American University

11/29/2023 | News release | Distributed by Public on 11/29/2023 12:58

Claudine Kuradusenge-McLeod, The Burden of the Rwandan Diasporic Identity: From Social Categorisation to Silencing

In her new chapter "The Burden of the Rwandan Diasporic Identity: From Social Categorisation to Silencing" in Emerald Interdisciplinary Connexions' Migrations and Diasporas: Struggling Between Inclusion and Exclusion, SIS Professor Claudine Kuradusenge-McLeod explores the dual, contentions spaces of consciousness the Rwandan diaspora communities navigate.

The first was created through the stories of trauma and displacement since the Rwandan genocide and is influenced by the current Rwandan government's control over narratives of identities and remembrance both socially and politically. The second originated from the younger generations' attempt to assimilate to the only country they have never lived in and personally known. In this second space, the younger generations were forced, consciously or unconsciously, to choose between their communities' attachment to the past or creating a new path or future. Most importantly, being in diaspora means accepting that the different generations will often remain at the periphery of the new country, like outsiders looking inward.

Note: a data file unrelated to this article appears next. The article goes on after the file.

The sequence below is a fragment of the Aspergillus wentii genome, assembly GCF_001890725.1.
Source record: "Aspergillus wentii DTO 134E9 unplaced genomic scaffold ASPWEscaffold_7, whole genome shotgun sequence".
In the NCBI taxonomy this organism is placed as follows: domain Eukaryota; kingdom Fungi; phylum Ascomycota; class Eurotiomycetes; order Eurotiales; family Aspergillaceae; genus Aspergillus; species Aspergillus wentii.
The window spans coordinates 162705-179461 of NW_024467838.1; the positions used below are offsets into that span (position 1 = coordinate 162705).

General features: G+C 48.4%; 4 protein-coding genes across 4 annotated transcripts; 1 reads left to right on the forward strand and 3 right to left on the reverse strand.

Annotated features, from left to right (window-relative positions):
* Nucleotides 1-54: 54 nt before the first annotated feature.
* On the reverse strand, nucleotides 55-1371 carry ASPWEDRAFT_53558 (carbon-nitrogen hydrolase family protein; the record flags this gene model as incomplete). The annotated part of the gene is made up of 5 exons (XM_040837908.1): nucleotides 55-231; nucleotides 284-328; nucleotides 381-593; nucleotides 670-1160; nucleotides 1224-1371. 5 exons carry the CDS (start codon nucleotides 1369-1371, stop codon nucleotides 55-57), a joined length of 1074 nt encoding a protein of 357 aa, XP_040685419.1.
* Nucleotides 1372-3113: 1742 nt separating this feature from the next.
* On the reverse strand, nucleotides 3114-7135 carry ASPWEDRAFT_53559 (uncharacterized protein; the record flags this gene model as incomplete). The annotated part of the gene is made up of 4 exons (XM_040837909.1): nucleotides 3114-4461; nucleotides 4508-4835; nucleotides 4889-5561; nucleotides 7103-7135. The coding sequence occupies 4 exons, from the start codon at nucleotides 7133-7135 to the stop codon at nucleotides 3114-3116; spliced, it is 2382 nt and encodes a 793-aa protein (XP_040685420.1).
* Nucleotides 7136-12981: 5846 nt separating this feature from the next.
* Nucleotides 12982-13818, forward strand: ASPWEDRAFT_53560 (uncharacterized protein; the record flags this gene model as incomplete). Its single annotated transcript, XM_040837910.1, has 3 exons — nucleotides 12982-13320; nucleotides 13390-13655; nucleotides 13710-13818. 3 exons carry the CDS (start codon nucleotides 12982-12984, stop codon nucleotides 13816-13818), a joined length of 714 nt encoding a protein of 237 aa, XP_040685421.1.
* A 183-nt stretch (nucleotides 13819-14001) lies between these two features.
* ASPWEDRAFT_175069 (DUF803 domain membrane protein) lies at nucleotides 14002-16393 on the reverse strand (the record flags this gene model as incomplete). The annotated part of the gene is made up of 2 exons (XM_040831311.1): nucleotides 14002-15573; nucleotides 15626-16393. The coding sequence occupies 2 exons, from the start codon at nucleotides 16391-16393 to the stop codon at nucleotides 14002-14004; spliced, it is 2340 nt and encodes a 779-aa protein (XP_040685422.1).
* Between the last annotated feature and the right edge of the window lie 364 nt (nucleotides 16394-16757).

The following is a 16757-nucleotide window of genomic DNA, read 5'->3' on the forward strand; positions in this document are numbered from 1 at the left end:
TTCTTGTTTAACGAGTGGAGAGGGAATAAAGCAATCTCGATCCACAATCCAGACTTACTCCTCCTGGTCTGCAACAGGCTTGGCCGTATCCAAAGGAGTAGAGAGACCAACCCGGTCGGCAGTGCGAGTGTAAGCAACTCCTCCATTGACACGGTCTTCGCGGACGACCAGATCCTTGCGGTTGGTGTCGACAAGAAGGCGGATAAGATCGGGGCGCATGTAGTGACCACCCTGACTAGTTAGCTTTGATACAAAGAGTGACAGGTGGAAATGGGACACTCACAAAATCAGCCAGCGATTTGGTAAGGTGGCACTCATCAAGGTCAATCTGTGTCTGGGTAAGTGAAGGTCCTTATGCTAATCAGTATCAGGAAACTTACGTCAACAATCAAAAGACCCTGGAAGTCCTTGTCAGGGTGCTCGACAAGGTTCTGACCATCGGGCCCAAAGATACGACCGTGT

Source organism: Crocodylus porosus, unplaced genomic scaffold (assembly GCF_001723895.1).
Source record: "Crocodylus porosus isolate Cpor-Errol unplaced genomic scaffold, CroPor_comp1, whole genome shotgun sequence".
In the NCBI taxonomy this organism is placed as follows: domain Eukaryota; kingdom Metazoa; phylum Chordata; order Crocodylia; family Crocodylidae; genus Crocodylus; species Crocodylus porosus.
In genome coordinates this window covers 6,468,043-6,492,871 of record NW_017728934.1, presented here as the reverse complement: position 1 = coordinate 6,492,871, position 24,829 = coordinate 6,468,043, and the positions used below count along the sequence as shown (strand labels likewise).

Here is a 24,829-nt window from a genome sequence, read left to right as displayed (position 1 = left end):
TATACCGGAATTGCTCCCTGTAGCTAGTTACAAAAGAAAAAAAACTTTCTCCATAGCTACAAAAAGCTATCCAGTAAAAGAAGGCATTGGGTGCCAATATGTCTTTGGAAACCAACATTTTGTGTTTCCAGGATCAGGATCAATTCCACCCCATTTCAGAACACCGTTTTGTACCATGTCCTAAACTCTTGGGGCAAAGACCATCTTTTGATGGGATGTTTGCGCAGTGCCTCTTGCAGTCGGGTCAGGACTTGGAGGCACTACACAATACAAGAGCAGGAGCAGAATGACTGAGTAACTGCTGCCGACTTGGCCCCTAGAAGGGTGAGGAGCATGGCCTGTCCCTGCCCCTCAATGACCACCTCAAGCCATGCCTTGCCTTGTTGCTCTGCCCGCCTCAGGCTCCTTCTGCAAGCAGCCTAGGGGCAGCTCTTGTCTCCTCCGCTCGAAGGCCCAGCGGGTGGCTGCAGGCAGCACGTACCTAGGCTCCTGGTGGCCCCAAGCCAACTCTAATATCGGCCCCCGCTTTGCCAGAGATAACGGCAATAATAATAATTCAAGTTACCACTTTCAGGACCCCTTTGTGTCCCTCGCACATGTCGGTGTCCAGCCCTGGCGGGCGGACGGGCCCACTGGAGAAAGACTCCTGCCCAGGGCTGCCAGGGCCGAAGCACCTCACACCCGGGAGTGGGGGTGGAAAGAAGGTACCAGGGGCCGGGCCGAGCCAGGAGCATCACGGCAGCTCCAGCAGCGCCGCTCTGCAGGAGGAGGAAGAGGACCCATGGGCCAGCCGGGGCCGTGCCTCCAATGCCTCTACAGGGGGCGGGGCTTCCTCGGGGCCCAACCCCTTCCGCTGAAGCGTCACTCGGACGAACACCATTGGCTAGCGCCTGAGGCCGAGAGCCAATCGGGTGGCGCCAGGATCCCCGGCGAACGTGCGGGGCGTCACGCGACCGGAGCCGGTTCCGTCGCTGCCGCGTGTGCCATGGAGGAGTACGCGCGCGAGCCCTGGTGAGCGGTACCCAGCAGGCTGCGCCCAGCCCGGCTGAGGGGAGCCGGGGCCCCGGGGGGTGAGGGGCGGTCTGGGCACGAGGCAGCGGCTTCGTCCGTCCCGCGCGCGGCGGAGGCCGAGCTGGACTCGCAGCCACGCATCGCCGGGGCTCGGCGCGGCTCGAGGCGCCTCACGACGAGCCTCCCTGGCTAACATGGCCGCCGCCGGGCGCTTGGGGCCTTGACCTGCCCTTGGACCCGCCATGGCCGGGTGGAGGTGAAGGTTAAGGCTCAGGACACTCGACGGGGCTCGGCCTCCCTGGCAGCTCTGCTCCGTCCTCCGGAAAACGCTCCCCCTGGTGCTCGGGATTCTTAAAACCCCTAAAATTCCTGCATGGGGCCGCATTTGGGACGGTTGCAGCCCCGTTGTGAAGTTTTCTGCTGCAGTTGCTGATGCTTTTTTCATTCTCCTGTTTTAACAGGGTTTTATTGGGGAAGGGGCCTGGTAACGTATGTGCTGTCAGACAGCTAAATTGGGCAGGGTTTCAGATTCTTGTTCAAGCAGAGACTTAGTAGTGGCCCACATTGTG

Kuradusenge-McLeod shows how this phenomenon of social exclusion is a result of different factors, such as social categorization, collective trauma and the narratives of otherness, which shape the different generations' identity shifts and sense of belonging. Using a phenomenological research method, her study analyzes how one event, the 1994 Rwandan genocide, changed the meaning of diaspora consciousness and divided the communities into social categories such as 'victims' and 'perpetrators'. Using the experiences of Rwandan American diaspora communities, Kuradusenge-McLeod explores the impact of the labels of 'victim' and 'perpetrator' and how they have not only created specific narratives around remembrance and accountability but also crystallised the normative ideas of who was harmed and who was responsible for inflicting that harm.

The chapter analyzes the Rwandan communities' social development and assimilation, their understanding of their pasts and their members' social and political engagements in addressing their roles in their communities and nations.